## Finally, build the string $kk by joining each element
    ## of the line (@a) by a '_', and print:
    my $kk=join("_", @a);
    print "$kk\n";
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zostay's suggestion of splitting the line may make things easier if you are a regex beginner. However, avoiding the split is optimal from a performance perspective. Here is how to do it without splitting:

open IN_FILE, "filename" or die "Whoops!  Can't open file.";
while (<IN_FILE>)
          or print "line didn't match: $line\n";

Breaking down the first pattern: s/// is the search-and-replace operator. ^ match the beginning of the line \d{7}_ match seven digits, followed by an underscore \K look-behind operator. This means that whatever came before won't be part of the string that is replaced. () each set of parentheses specifies a chunk of the match that will be captured. These will be put into the match variables $1, $2, etc. in order. [A-Z]{1,2} this means match between one and two capital letters. You can probably figure out what the other two sections in parentheses mean. -${1}-${2}-${3} Replace what matched with the first three match variables, preceded by dashes. The only reason for the curly braces is to make clear what the variable name is.

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its not working – user1568209 Aug 13 '12 at 15:10
s/^\d{7}_\K([A-Z]{1,2})(\d{1,2})([A-Z]{1,2})/-${1}-${2}-${3}/ – user1568209 Aug 13 '12 at 15:14
Apologies; I misread the question. – dan1111 Aug 13 '12 at 15:42

I don't know all the ins and outs of what you need stripped, but I'll extrapolate and let you clarify if this doesn't do quite what you need.

For the first step, extracting the 1X50_RE_ and 1X50_LI, you could search for those strings and replace them with nothing.

Next, to split your second letter/number code into your small chunks, you can use a pair of matches, using a look-ahead on each. However, since you only want to mess with that second code chunk, I'd split the overall line up first, work on the second chunk, and then join the pieces back together again.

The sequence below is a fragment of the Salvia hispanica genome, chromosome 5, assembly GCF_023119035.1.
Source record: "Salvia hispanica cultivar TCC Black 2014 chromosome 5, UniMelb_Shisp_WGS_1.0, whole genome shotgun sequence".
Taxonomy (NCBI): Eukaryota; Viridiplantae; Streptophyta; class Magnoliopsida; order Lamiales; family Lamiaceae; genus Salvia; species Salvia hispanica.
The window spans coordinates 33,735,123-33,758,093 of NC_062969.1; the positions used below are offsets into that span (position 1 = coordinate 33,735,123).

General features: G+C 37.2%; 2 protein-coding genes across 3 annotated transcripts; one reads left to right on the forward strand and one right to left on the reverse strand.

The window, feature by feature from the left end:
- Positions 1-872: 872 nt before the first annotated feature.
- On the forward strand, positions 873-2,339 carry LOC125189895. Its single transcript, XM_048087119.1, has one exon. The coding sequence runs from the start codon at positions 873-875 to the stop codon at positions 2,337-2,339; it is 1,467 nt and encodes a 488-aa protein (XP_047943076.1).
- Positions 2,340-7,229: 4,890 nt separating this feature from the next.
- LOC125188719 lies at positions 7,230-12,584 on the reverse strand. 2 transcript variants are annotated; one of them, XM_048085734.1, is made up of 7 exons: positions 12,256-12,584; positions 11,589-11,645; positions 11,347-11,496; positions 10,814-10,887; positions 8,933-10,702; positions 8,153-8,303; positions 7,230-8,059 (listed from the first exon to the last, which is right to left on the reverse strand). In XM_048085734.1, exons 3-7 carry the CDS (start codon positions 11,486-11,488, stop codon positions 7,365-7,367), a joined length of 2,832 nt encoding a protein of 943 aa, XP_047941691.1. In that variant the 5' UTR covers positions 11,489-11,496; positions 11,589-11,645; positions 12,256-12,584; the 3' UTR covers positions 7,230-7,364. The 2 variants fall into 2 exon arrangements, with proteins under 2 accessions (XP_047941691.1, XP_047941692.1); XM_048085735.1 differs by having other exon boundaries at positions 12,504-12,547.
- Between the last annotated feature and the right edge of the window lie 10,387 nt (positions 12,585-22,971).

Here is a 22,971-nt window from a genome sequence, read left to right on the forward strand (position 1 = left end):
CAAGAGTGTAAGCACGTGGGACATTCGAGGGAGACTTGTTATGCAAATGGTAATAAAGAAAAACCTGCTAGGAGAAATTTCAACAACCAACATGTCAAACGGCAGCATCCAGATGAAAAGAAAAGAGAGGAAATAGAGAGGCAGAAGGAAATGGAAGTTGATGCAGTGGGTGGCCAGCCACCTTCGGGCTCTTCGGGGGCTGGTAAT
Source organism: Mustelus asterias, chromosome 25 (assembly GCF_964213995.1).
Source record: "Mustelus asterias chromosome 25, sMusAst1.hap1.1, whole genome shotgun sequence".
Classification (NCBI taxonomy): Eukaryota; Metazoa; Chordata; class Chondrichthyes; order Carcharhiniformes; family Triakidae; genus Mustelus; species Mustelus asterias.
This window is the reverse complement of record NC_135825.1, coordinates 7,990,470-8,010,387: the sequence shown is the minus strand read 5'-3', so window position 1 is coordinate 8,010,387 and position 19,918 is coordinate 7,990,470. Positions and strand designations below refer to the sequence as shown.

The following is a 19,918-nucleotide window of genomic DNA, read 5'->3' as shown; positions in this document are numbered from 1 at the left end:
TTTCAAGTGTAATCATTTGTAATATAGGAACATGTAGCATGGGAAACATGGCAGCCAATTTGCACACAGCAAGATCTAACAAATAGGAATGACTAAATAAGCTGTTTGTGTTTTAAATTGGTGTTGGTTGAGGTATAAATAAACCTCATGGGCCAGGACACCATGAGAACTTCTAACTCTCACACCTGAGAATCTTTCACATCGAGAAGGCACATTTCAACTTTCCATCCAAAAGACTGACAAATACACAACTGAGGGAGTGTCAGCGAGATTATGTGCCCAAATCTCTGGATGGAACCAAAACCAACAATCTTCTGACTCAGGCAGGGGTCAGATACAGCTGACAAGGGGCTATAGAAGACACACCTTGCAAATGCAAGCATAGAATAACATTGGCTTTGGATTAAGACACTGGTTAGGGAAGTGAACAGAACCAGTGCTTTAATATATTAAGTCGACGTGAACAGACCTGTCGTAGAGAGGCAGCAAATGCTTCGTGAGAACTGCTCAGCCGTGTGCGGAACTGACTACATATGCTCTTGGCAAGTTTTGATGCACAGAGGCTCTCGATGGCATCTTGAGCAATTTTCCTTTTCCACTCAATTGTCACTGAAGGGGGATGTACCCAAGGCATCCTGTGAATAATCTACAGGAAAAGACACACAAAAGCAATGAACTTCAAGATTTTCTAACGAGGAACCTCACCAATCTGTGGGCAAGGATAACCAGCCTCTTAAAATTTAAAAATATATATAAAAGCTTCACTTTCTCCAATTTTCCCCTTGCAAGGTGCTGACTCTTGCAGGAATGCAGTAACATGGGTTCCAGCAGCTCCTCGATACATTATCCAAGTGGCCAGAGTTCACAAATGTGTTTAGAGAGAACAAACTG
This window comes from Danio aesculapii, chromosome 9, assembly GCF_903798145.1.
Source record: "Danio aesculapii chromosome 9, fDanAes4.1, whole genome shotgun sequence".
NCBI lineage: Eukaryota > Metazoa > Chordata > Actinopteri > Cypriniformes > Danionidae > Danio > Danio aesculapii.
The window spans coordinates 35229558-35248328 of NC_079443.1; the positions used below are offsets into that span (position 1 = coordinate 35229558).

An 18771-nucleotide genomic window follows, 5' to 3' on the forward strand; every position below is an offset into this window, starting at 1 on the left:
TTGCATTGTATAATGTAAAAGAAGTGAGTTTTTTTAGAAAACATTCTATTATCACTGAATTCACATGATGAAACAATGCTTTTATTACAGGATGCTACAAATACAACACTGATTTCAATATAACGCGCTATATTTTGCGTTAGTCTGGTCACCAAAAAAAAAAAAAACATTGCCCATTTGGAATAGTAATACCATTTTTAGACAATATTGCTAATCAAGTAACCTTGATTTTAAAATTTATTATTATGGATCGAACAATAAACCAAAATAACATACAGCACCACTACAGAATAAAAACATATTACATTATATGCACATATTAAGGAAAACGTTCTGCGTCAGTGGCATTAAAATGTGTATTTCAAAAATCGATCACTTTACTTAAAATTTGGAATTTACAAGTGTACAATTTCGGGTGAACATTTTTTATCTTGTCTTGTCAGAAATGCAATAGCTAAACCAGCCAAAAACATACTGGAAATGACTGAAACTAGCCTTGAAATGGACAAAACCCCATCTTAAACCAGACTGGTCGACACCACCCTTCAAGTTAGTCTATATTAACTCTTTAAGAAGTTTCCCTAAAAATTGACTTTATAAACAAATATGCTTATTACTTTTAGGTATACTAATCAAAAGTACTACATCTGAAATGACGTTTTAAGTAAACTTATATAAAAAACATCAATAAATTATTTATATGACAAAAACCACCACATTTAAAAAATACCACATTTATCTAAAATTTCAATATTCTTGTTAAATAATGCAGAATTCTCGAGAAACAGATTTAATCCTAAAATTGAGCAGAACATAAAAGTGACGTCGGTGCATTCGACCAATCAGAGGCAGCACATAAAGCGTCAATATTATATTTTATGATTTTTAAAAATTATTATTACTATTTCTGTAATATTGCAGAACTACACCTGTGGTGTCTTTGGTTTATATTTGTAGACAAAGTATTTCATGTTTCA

while (<$input>) {

    # Replace the 1X50_RE/LI_ bits with nothing (i.e., delete them)

    my @pieces = split /_/; # split the line into pieces at each underscore

    # Just working with the second chunk. /g, means do it for all matches found
    $pieces[1] =~ s/([A-Z])(?=[0-9])/$1_-/g; # Convert AX1 -> AX_-1
    $pieces[1] =~ s/([0-9])(?=[A-Z])/$1_-/g; # Convert 1A -> 1-_A

    # Join the pieces back together again
    $_ = join '_', @pieces;


The $_ is the variable many Perl operations work on if you don't specify. The <$input> reads the next line of the file handle named $input into $_. The s///, split, and print functions work on $_ when not given. The =~ operator is the way you tell Perl to use $pieces[1] (or whichever variable you are working on) instead of $_ for regular expression operations. (For split or print, you'd pass the variables as the argument instead, so split /_/ is the same as split /_/, $_ and print is the same as print $_.)

Oh, and to explain the regular expressions a bit:


This is matching anything containing 1X50_RE or 1X50_LI (the (|) is a list of alternatives) and replacing them with nothing (the empty // at the end).

Looking at one of the other lines:


The plain parentheses (...) around [A-Z] cause $1 to be set to whatever letter is matched inside (in this case a letter, A-Z). The (?=...) parenthesis cause a zero-width positive look-ahead assertion. That means the regular expression only matches if the very next thing in the string matches the expression (a digit, 0-9), but that part of the match is not included as part of the string that is replaced.

The /$1_-/ causes the matched part of the string, the [A-Z], to be replaced with the value captured by the parentheses, (...), but before the look-head, [0-9], with the addition of the _- you require.